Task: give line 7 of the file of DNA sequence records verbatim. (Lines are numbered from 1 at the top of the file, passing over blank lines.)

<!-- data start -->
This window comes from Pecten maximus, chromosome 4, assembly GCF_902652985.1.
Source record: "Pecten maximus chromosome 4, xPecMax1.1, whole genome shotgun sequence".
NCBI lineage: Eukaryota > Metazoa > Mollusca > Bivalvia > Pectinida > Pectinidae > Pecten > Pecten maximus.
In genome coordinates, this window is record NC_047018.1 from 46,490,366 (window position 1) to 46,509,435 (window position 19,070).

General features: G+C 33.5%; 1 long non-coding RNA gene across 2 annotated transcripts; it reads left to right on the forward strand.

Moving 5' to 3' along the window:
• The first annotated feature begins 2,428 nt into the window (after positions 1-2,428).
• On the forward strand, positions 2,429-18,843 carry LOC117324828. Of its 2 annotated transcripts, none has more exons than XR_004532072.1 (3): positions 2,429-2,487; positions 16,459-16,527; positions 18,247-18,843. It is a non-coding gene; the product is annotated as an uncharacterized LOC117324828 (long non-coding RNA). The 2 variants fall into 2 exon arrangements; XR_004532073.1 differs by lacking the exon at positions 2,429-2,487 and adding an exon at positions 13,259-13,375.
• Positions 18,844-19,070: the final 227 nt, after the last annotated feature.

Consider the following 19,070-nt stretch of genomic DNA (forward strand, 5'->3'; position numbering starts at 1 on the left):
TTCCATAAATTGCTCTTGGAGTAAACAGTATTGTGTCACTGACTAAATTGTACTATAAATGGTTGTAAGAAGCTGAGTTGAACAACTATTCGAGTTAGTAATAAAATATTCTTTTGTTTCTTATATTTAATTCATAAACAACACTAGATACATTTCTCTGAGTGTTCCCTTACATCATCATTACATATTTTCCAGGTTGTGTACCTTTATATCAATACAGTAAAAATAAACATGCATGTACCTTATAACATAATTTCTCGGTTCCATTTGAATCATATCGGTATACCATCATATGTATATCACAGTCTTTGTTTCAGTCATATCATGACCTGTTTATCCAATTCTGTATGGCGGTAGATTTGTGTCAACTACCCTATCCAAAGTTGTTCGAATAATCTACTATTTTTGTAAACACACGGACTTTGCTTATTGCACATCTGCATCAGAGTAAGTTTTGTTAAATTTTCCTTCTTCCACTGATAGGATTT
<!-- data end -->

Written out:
• The first annotated feature begins 2,428 nt into the window (after positions 1-2,428).